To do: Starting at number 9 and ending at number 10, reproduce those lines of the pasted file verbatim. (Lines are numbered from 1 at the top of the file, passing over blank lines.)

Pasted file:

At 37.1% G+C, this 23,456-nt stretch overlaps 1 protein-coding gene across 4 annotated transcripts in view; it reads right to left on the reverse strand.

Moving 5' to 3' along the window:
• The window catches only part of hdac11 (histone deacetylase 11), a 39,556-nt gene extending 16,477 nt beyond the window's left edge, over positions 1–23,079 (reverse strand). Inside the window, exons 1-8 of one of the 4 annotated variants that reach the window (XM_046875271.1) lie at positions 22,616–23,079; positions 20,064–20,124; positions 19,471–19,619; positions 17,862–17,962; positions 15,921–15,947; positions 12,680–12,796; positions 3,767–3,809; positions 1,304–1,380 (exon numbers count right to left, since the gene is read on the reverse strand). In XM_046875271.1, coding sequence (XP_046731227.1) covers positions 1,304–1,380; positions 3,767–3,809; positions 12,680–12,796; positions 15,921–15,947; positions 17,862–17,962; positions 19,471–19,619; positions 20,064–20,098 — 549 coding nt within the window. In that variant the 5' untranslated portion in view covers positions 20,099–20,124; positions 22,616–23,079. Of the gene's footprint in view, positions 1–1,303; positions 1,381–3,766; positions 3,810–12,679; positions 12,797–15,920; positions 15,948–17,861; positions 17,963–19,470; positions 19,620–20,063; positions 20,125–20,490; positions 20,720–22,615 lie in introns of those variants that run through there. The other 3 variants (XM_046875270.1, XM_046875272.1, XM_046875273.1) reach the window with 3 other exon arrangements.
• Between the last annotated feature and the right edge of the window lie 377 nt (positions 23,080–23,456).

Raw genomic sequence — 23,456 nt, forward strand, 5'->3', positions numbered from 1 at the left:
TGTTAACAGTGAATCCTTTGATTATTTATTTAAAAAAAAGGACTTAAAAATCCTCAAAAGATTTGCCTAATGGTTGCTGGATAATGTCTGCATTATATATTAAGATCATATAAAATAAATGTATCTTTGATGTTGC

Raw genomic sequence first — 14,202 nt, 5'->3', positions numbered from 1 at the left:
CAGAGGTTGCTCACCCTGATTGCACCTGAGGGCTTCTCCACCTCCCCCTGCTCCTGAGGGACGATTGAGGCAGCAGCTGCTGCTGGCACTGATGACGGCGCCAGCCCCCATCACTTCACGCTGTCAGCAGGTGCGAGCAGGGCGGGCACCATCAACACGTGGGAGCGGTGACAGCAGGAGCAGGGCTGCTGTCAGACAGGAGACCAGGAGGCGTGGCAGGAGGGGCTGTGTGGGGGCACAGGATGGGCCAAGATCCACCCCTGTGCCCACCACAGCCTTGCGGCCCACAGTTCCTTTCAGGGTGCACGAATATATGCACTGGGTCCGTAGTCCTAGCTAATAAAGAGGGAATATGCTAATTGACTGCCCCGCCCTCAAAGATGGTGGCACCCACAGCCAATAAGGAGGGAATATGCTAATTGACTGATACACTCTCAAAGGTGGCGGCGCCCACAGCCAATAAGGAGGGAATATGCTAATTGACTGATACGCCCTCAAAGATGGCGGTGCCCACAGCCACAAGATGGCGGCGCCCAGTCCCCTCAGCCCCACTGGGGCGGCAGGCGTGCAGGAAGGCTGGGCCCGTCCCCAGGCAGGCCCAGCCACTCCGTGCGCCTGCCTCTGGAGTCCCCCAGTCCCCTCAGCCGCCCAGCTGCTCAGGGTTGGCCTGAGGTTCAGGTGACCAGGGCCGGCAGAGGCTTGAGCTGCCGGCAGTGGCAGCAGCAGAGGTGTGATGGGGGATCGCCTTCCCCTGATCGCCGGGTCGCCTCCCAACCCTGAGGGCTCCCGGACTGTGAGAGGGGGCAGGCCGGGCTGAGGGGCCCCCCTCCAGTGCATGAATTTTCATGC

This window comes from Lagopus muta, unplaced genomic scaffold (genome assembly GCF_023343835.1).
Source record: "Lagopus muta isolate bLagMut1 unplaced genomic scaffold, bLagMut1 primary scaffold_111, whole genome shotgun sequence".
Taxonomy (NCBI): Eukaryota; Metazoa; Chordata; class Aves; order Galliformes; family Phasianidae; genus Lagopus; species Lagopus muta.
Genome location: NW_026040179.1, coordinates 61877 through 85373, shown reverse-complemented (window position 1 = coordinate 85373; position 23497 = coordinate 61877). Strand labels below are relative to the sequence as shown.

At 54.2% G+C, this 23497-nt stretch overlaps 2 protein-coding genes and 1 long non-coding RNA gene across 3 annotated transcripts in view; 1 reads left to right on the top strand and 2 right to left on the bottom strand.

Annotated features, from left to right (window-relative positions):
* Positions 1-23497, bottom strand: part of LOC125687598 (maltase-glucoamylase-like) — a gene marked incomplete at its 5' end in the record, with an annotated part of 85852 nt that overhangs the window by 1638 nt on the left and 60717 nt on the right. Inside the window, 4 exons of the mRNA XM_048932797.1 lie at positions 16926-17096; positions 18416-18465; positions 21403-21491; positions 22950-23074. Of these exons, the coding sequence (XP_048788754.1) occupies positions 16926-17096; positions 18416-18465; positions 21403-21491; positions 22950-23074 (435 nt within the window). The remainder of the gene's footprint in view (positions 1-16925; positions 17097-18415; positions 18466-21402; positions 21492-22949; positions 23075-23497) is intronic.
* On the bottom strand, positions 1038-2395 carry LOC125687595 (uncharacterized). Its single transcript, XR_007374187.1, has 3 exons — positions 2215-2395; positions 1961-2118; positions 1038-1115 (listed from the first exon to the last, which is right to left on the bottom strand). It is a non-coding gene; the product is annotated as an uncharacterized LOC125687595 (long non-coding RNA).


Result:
This window comes from Lagopus muta, unplaced genomic scaffold (genome assembly GCF_023343835.1).
Source record: "Lagopus muta isolate bLagMut1 unplaced genomic scaffold, bLagMut1 primary scaffold_111, whole genome shotgun sequence".